Entertainment

There’s A ‘Haunted Drive-Thru’ Experience Coming To Save Halloween And It Looks Terrifying

The year 2020 has already taken so much from us, I won’t let it take Halloween too. And thanks to come very creative, socially-distanced supporting Halloween fans, it looks like we won’t have to say goodbye to the best holiday of the year after all.

Orlando is getting a drive-thru haunted experience and I really want to go.

If you were worried that COVID-19 would spell the end of haunted attractions in 2020, you’d best buckle up. The brave and the squeamish alike are invited to travel The Haunted Road this fall, a drive-thru Halloween experience in Central Florida that offers a socially distant alternative to the traditional haunted house.

The Haunted Road promises a fully immersive horror experience replete with monsters and gore galore — which should ring like music to your ears if going to haunts is your Halloween tradition of choice. The difference here is that you’ll experience the world of nightmarish scenery and gruesome creatures entirely from the comfort of your vehicle. So, kind of like a haunted hayride, but Coronavirus safe.

At the heart of the experience is an original take on the story of Rapunzel. On The Haunted Road, Rapunzel “journeys into a world of disarray, faces bloodcurdling creatures — and hundreds of shocking scares.” There will also be a more family-friendly daytime version of the event on weekdays.

OK, a huge thank you to whomever thought up this genius idea.

The idea for The Haunted Road was borne from the idea of creating an original haunted attraction that adheres to safe social distancing measures.

Most haunted attractions place visitors into smaller spaces and encourage performers to get up close and personal to secure the scare. But with the coronavirus pandemic raging on, that in-your-face approach is largely unfeasible and could lead most haunts to remain closed for the 2020 season. And that’s where The Haunted Road comes riding in like a headless horseman poised to save Halloween.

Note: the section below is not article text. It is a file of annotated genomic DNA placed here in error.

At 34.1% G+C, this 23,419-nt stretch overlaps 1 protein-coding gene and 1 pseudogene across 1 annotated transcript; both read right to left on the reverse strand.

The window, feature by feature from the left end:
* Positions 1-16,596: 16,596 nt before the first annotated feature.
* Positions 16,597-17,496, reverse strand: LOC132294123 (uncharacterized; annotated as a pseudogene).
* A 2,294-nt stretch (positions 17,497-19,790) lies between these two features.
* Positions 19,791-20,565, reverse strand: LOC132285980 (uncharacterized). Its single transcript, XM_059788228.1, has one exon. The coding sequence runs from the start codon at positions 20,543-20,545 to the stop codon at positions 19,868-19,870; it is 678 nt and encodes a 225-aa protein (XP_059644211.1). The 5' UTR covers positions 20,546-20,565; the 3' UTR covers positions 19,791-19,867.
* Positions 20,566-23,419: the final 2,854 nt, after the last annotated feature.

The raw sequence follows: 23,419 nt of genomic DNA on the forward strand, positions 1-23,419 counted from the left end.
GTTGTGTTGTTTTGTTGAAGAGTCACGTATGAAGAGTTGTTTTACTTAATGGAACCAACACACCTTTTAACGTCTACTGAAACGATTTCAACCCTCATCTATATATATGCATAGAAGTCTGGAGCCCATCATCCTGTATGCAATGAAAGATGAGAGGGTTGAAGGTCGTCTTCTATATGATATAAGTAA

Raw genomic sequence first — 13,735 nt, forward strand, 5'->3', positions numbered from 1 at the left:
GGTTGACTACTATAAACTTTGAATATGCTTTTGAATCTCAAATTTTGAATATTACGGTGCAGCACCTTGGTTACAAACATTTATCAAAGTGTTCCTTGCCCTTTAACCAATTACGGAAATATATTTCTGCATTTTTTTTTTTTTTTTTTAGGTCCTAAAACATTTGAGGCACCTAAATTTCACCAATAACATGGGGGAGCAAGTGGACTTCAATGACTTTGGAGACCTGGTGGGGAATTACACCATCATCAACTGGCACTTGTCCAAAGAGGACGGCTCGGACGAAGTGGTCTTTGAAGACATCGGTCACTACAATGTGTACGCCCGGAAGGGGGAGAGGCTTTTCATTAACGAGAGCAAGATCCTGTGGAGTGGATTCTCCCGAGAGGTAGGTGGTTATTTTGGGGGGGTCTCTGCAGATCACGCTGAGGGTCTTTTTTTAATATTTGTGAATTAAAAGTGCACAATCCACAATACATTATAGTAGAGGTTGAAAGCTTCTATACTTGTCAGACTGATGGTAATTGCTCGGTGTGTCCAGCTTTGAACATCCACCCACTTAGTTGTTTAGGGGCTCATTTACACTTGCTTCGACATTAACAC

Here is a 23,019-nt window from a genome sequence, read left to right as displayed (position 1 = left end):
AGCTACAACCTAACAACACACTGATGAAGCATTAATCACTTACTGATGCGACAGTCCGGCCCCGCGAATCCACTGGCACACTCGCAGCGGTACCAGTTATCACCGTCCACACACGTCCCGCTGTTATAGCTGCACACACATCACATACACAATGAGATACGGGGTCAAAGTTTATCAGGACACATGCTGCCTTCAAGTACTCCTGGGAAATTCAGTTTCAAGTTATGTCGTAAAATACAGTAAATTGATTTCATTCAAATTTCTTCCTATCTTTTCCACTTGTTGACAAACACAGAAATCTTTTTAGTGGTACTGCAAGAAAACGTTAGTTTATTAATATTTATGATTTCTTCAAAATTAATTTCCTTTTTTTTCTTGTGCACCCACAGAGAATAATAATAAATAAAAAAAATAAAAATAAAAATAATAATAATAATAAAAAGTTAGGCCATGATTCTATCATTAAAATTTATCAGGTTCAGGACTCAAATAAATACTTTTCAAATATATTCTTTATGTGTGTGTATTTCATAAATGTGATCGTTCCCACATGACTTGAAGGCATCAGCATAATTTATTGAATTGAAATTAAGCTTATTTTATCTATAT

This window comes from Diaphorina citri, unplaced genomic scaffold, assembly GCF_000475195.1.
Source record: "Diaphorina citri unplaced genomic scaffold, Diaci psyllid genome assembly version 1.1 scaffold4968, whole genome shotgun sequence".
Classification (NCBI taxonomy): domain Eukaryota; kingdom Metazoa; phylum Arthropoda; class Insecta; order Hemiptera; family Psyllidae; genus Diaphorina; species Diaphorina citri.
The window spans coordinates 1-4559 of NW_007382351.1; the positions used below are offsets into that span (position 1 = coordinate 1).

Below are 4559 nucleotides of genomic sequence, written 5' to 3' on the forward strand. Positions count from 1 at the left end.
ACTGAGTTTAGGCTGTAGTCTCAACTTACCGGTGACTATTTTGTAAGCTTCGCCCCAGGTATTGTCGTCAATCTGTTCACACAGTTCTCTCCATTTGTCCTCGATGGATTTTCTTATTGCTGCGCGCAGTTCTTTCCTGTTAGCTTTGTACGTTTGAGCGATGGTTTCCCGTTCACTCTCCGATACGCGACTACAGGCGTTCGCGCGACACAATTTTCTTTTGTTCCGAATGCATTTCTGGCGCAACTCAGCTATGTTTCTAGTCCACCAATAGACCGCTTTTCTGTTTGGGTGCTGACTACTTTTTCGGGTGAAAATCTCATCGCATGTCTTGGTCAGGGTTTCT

“With the arts and entertainment industry at a standstill, and an increasing need to find new, safe outdoor entertainment, we knew it was the perfect time to develop a unique Halloween experience so everyone can enjoy a dose of horror this upcoming Halloween season, from the comfort of their car,” said Jessica Mariko, executive producer and creative principal, The Haunted Road.

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People Are Actually Giving Their Children Honest-To-God Coronavirus-Inspired Names

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People Are Actually Giving Their Children Honest-To-God Coronavirus-Inspired Names

EZEQUIEL BECERRA / Getty

Inspiration truly does strike at the weirdest moments.

Even in a pandemic.

According to reports from India a couple by the name of Preeti and Vinay Verma, chose to name their newborn twins Covid and Corona in an effort to remember the current pandemic. But it’s not just the parents of India finding inspiration in these dark times. A report out of the Philippines revealed that a pair of parents named their child Covid Bryant– an homage to both the virus and the recently deceased basketball legend Kobe Bryant.

Speaking about their new baby names Preeti Verma said she wanted to ease anxieties related to the names.

“We wished to ease the anxiety and fear associated with these words and also make the occasion memorable,” Preeti said in an interview.

Of course, there’s no doubt COVID-19 will be a defining virus for people across the globe and for generations as well. Speculation that the pandemic will spark a “coronial” generation gained quite a bit of hype. The Brookings Institution, however, estimated that the U.S. birth rate will decline by another 7-10%  this coming year which equates to nearly 300,000 to 500,000 less births. A Guttmacher Institute survey found that “34% of women said they wanted to get pregnant later or wanted fewer children because of the COVID-19 pandemic.”

But what about the babies that are being born during the pandemic? It turns out the pandemic might actually be inspiring more and more of their names. A survey, conducted by ChannelMum.com, recently revealed that 43% of parents believe the coronavirus outbreak will affect what they will name their newborns. The survey also found that 7% of parents have had a change of heart on what to name their children as a result of the pandemic.

For some less morbid name inspiration check out some of the best monikers inspired by lockdown that we could find, below!

Vida

Spanish for “life” which is pretty sweet and optimistic.

Anthony

Some parents might opt to name their children after the voice of wisdom during these strange times.

Cora

Less intense and direct than Corona.

Vira

Vira means “hero” in Hindi.

Tina 

Short for quarantine.,

Demi 

Short for pandemic.

Hope